- Balanced: Similar
to modified-balanced but students have only six weeks off for summer break
starting at end of May and the new year beginning in the middle of July.
Fall and spring breaks will be three weeks after 45 student days, winter
break will be two weeks long.
Goetz said that
snow make-up days can be moved around in any of the balanced calendars. The
extended weeks that the school is out, students can take remediation courses
and there would still be time made for athletics and student clubs.
Professional development days for teachers will be included in all
Vice-President Kristin Kroeger polled about 20 teachers who attended the
meeting and a strong majority of them liked the idea of having the fall
semester end before winter break instead of later in January. That would
relieve high school and middle students from having to worry about final
exams over their break.
calendars are geared to cutting down on summer learning loss and allow for
increased continuity of instruction, elementary teachers in the audience
felt that two or three week breaks could have a negative impact on younger
students when they return to school in the middle of the semester.
“It would be like
starting the year over again,” one teacher told the board.
are a factor that too would be impacted by calendar changes, audience
members said, and that parents would have to figure out childcare during the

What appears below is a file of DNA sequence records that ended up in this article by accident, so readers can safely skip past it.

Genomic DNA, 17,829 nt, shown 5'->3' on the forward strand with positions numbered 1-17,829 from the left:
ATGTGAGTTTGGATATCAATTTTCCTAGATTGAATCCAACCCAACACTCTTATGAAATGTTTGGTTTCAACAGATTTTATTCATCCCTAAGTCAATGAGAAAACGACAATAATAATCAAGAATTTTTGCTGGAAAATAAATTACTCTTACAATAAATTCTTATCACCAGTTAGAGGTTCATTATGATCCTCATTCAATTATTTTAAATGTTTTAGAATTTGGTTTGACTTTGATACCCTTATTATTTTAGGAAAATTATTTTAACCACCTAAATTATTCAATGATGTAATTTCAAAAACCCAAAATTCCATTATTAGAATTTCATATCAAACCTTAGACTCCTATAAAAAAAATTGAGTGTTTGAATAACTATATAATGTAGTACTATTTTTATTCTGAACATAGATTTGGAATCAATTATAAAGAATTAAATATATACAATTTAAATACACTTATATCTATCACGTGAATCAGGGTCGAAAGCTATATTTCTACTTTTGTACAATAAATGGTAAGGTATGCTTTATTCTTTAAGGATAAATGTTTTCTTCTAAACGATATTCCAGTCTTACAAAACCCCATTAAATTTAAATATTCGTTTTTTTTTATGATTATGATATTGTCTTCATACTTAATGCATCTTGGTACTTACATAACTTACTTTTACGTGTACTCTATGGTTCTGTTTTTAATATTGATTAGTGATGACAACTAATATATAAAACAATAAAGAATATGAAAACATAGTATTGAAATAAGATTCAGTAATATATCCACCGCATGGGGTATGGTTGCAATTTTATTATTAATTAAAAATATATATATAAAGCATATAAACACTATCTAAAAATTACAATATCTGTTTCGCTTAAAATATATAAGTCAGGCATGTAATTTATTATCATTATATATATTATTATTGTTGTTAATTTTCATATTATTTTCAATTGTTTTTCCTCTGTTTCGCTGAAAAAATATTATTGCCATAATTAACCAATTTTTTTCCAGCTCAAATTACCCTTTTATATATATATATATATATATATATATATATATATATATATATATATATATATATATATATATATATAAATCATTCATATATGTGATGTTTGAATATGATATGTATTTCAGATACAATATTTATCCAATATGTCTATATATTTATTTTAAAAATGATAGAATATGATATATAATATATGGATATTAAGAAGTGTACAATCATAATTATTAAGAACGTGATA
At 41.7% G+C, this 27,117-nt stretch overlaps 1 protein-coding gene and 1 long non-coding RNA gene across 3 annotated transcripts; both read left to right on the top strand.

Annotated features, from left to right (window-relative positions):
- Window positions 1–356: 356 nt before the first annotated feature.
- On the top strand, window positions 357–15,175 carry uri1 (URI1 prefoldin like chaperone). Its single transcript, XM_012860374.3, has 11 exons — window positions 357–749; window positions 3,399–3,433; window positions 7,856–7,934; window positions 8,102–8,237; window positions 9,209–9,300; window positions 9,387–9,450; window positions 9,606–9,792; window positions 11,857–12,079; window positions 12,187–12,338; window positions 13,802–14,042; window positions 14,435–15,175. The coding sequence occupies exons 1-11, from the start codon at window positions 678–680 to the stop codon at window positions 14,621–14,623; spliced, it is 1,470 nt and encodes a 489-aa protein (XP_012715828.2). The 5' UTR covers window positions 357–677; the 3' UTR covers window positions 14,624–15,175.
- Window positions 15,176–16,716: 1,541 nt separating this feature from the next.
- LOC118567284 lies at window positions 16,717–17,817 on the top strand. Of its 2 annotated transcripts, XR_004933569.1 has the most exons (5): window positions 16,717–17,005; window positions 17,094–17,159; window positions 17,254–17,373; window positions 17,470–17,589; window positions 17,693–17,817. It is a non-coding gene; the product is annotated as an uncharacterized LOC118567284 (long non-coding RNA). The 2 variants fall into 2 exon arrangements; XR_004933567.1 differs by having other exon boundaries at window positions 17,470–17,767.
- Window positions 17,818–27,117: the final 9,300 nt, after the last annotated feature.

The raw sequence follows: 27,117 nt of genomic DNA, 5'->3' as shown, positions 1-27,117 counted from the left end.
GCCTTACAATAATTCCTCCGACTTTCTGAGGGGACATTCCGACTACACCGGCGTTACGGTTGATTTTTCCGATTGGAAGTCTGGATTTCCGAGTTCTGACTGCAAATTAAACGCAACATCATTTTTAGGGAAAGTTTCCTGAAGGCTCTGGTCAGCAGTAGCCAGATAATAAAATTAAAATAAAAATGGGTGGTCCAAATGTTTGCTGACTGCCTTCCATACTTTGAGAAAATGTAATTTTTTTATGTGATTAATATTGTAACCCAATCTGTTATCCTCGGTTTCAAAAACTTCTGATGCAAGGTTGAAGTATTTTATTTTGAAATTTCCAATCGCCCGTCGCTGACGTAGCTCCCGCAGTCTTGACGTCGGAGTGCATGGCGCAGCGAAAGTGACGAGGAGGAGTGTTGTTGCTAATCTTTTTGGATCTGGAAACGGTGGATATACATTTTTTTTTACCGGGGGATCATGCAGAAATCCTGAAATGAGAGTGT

breaks although it is possible they would be able to adapt.
Board members Mike
Trout and John Marshall added that there will also be pressure on summer
work schedules and businesses that rely on hiring high school students.
If the calendar
ever did change, it would have to “fit right” in agreement with the
community, staff and students, Duneland Superintendent of Schools David
Pruis said noting that “what works in one community doesn’t necessarily work
Pruis also said
that the seven public school corporations in the county follow the same
calendar essentially because of the vocational programs shared by Porter
County Education Services and would have to adapt to changes together.
School Principal Jeff Van Drie said athletics should be able to work with a
new calendar, but that there would be problems for the music departments
which need regular practice schedules for solo and ensemble competitions.
Board member Ron
Stone said he asked his children what calendar they prefer and Trout
solicited opinions from a few of his co-workers and found both showed some
favorability toward the modified options.
Moffett and Goetz
said they intend to continue researching balanced school calendars and get
feedback from the community in case Duneland decides in the future to
seriously consider the idea.
Pruis said anyone
wanting to give their views on the different calendars can mail a letter to
the Duneland Administration Center, 601 W. Morgan Ave., Chesterton, IN
46304. Please write on the envelope Attention: School Calendars.
Comments can be
emailed to firstname.lastname@example.org.
Schools in Indiana
calendars are very rare in Indiana. Goetz said that schools in Goshen have
made plans to transition over from traditional to modified-balanced but
didn’t mention any others.